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A meme is the basic unit of cultural evolution, the smallest unit of culture.
Memetics was invented by Richard Dawkins, and is a theory for understanding the spreading of information patterns (ideas). The word "meme" is a parallel to "gene", and signifies that this is a metaphor which likens the spreading of ideas to that of the spreading of genes. In this metaphor, ideas are taken to be akin to viruses, "infecting" their hosts in a symbiotic state. Memes need people to reproduce themselves.
Christianity is one of the most successful memes. Based upon the teachings of Jesus, a Jew who lived his life in the Roman province of Palestine; Roman communications networks enabled Christianity to spread quickly throughout the Roman empire and eventually to the rest of Europe, and finally the entire globe.
The Selfish Gene (1976) - Richard Dawkins
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Meme, (rhymes with "cream" and comes from Greek root with the meaning of memory and its derivative "mimeme"), is the term given to a unit of information that replicates from brains and inanimate stores of information, such as books and computers, to other brains or stores of information. The term meme was coined in 1976 by Richard Dawkins in his bestselling book, The Selfish Gene. Inanimate sources of information have been termed 'retention systems'.
In more specific terms, a meme is a self-propagating unit of cultural evolution having some resemblance to the gene (the unit of genetics). The difference lies in the replicative potential and minimally required resources to replicate. Memes can represent parts of ideas, languages, elemental particles, tunes, designs, skills, moral and aesthetic values and anything else that is commonly learned and passed on to others as a unit. The study of evolutionary models of information transfer is called memetics. The smiley is an example of a visual meme. Having seen it one is likely to copy, reproduce, or modify it and then show it to others.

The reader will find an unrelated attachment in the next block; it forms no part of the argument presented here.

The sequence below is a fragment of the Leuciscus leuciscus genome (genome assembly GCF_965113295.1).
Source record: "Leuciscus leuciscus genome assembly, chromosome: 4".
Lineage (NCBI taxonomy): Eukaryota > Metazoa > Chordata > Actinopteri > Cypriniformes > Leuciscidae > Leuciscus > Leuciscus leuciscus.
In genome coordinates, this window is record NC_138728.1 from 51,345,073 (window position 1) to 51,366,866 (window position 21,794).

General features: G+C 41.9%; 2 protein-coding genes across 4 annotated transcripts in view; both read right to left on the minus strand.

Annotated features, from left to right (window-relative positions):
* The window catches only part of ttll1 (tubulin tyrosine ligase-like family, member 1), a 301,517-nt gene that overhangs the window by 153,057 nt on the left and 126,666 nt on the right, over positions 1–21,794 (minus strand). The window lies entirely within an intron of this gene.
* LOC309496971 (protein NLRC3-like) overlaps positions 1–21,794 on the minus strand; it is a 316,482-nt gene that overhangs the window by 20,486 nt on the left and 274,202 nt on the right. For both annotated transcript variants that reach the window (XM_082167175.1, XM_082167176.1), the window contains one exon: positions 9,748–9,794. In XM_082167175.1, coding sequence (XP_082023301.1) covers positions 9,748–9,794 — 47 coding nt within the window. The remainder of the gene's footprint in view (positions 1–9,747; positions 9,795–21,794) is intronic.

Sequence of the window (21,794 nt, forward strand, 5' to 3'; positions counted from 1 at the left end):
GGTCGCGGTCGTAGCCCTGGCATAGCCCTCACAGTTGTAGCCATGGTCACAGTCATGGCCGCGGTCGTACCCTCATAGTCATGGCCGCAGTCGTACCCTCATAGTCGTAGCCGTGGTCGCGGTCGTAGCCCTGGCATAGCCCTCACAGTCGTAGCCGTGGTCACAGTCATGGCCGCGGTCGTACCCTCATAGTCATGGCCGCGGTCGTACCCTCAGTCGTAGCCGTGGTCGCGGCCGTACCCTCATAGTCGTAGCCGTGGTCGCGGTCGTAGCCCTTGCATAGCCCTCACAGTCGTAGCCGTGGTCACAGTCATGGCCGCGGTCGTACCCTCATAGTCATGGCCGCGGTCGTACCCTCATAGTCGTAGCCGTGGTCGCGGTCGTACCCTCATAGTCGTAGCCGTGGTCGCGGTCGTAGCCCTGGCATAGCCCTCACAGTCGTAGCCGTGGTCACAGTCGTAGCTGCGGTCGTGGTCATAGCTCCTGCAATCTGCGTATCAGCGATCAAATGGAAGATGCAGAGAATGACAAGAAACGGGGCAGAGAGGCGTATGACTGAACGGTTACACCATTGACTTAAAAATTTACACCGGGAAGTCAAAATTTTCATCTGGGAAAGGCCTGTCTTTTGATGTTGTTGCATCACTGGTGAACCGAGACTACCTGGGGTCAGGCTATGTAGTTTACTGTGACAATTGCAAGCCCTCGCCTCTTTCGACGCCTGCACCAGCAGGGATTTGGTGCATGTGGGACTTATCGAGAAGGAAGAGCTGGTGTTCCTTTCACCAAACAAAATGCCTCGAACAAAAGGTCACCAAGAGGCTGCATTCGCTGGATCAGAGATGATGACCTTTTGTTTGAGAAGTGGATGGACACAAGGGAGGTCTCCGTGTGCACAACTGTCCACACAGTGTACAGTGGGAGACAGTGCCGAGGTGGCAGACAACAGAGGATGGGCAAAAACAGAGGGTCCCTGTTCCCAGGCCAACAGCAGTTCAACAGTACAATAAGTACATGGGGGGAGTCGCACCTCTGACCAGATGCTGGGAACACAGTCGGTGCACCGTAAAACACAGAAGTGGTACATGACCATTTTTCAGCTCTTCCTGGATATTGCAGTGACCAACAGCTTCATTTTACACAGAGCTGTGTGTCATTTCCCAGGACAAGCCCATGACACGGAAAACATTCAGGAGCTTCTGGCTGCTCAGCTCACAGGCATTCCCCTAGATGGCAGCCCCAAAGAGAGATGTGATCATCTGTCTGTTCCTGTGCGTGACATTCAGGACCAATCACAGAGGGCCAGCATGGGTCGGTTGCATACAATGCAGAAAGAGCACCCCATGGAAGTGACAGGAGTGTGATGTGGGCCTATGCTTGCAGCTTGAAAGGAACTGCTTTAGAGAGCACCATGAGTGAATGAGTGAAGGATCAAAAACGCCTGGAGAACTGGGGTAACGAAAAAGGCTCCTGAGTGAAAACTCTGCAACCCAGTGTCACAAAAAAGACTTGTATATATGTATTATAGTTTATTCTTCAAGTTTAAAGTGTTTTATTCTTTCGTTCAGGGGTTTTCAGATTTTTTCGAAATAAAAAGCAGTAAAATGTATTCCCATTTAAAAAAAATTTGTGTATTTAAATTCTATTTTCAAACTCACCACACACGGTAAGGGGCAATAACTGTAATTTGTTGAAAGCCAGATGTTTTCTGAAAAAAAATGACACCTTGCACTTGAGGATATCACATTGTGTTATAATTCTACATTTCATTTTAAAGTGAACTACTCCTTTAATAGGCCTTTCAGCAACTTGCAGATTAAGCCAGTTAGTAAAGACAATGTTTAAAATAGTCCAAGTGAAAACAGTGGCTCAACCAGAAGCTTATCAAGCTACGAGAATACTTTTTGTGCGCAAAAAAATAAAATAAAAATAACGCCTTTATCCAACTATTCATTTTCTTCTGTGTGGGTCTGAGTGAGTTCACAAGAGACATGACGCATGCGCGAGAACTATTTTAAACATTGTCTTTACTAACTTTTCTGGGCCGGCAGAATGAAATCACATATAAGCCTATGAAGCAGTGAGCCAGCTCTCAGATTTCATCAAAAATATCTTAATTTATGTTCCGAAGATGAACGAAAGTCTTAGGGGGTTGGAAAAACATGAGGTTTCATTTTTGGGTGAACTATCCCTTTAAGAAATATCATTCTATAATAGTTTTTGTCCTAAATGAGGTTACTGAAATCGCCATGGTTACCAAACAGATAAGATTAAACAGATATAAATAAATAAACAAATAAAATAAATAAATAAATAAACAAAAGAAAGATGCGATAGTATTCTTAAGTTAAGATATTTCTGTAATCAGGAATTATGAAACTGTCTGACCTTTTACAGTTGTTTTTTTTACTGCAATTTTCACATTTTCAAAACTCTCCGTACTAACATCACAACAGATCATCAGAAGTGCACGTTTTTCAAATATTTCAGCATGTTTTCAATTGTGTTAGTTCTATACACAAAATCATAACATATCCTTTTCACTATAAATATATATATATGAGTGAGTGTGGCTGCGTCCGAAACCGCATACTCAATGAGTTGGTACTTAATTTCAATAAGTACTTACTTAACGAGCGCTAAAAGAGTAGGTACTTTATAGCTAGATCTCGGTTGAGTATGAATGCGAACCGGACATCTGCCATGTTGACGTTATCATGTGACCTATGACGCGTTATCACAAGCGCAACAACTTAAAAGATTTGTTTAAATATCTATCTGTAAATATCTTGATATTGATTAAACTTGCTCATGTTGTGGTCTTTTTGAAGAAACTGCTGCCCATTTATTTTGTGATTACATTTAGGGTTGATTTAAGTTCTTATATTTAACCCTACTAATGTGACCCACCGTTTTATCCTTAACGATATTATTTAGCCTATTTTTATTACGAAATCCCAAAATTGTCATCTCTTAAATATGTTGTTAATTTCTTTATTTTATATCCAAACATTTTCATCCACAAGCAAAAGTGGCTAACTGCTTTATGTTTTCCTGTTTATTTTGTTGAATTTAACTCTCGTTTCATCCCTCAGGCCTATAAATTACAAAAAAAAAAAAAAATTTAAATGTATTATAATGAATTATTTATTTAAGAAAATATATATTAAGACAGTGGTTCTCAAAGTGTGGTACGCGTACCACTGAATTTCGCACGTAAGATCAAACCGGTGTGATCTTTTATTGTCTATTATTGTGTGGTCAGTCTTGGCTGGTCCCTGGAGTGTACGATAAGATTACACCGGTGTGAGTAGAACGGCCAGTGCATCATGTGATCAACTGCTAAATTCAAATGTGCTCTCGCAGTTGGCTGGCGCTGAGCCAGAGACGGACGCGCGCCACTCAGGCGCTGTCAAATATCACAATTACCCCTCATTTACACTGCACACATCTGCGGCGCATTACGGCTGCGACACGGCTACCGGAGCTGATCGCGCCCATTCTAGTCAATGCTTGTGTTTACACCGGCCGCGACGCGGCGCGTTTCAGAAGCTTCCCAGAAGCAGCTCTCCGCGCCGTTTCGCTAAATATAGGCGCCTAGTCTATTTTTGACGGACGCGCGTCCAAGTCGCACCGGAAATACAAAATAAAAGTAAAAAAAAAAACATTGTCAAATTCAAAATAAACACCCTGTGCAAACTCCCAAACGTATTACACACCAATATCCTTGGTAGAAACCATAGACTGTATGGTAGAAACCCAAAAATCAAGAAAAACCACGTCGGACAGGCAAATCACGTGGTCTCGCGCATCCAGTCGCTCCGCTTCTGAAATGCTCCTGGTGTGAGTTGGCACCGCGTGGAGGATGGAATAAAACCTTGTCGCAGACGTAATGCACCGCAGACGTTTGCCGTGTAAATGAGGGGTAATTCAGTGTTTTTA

In casual use, the term meme is sometimes used to mean any piece of information that is passed from one mind to another. This is much closer to the analogy of "language as a virus" than it is to Dawkins's analogy of memes as replicating behaviors. Memes on the internet tend to proliferate for periods of time then quietly die off, and many start as obscure running jokes within net cliques which gradually lose their original meaning or otherwise become detached. Some people consider absurdist humor to be a good source of memes. --http://en.wikipedia.org/wiki/Meme [Feb 2005]
The Selfish Gene () - Richard Dawkins [Amazon.com]
Inheriting the mantle of revolutionary biologist from Darwin, Watson, and Crick, Richard Dawkins forced an enormous change in the way we see ourselves and the world with the publication of The Selfish Gene. Suppose, instead of thinking about organisms using genes to reproduce themselves, as we had since Mendel's work was rediscovered, we turn it around and imagine that "our" genes build and maintain us in order to make more genes. That simple reversal seems to answer many puzzlers which had stumped scientists for years, and we haven't thought of evolution in the same way since. [...] --Rob Lightner
Changing the perception of evolution, introducing 'memes
Thought Contagion: How Belief Spreads Through Society (1999) - Aaron Lynch [Amazon.com] [FR] [DE] [UK]
Why do certain ideas become popular? The naive view is that it's because they're true, or at least justified. This fascinating book, influenced by evolutionary biology and epidemiology, is the first full-scale examination of some of the other reasons. Consider Aaron Lynch's example of optimism--it may not be true or warranted, but it tends to prevail because optimists tend to have more children to pass along their outlook to. Sometimes, Lynch points out, there is a paradoxical but predictable expansion-contraction pattern to the social spread of ideas. If nothing else, lobbyists need to look into this stuff to see which side their bread is really buttered on. Warning: this book is densely written. But it's worth the wade. --Amazon.com
The Meme Machine () - Susan Blackmore, Richard Dawkins [Amazon.com]
Showing greater courage and intellectual chutzpah than I have ever aspired to, she deploys her memetic forces in a brave--do not think foolhardy until you have read it--assault on the deepest questions of all: What is a self? What am I? Where am I? ... Any theory deserves to be given its best shot, and that is what Susan Blackmore has given the theory of the meme -- Richard Dawkins
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